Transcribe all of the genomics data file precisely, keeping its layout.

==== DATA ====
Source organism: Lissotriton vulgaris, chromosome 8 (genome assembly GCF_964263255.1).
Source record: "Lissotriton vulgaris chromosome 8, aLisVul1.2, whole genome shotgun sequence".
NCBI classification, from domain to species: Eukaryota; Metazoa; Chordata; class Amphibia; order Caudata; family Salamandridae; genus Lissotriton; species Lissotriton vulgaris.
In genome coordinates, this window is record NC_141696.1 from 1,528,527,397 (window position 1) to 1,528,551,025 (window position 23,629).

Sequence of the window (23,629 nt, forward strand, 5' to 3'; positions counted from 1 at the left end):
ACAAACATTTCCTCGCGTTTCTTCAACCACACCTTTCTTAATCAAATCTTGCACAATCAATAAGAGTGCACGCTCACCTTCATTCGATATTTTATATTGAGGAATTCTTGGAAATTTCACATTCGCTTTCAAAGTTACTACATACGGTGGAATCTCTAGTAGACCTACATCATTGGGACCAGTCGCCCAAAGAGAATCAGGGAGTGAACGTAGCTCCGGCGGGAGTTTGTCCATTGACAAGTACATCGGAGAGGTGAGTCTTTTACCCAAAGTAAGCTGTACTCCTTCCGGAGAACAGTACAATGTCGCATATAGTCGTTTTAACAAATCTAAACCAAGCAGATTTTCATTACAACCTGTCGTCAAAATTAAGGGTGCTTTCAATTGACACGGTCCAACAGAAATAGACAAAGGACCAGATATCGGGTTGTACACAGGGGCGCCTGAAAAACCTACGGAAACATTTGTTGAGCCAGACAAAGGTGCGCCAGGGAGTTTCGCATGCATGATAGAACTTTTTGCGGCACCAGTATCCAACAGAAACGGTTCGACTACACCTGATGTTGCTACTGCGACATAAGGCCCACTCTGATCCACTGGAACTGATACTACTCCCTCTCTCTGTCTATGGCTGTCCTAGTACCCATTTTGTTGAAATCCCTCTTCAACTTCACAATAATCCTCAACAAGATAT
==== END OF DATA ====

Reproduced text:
Source organism: Lissotriton vulgaris, chromosome 8 (genome assembly GCF_964263255.1).
Source record: "Lissotriton vulgaris chromosome 8, aLisVul1.2, whole genome shotgun sequence".
NCBI classification, from domain to species: Eukaryota; Metazoa; Chordata; class Amphibia; order Caudata; family Salamandridae; genus Lissotriton; species Lissotriton vulgaris.
In genome coordinates, this window is record NC_141696.1 from 1,528,527,397 (window position 1) to 1,528,551,025 (window position 23,629).

Sequence of the window (23,629 nt, forward strand, 5' to 3'; positions counted from 1 at the left end):
ACAAACATTTCCTCGCGTTTCTTCAACCACACCTTTCTTAATCAAATCTTGCACAATCAATAAGAGTGCACGCTCACCTTCATTCGATATTTTATATTGAGGAATTCTTGGAAATTTCACATTCGCTTTCAAAGTTACTACATACGGTGGAATCTCTAGTAGACCTACATCATTGGGACCAGTCGCCCAAAGAGAATCAGGGAGTGAACGTAGCTCCGGCGGGAGTTTGTCCATTGACAAGTACATCGGAGAGGTGAGTCTTTTACCCAAAGTAAGCTGTACTCCTTCCGGAGAACAGTACAATGTCGCATATAGTCGTTTTAACAAATCTAAACCAAGCAGATTTTCATTACAACCTGTCGTCAAAATTAAGGGTGCTTTCAATTGACACGGTCCAACAGAAATAGACAAAGGACCAGATATCGGGTTGTACACAGGGGCGCCTGAAAAACCTACGGAAACATTTGTTGAGCCAGACAAAGGTGCGCCAGGGAGTTTCGCATGCATGATAGAACTTTTTGCGGCACCAGTATCCAACAGAAACGGTTCGACTACACCTGATGTTGCTACTGCGACATAAGGCCCACTCTGATCCACTGGAACTGATACTACTCCCTCTCTCTGTCTATGGCTGTCCTAGTACCCATTTTGTTGAAATCCCTCTTCAACTTCACAATAATCCTCAACAAGATAT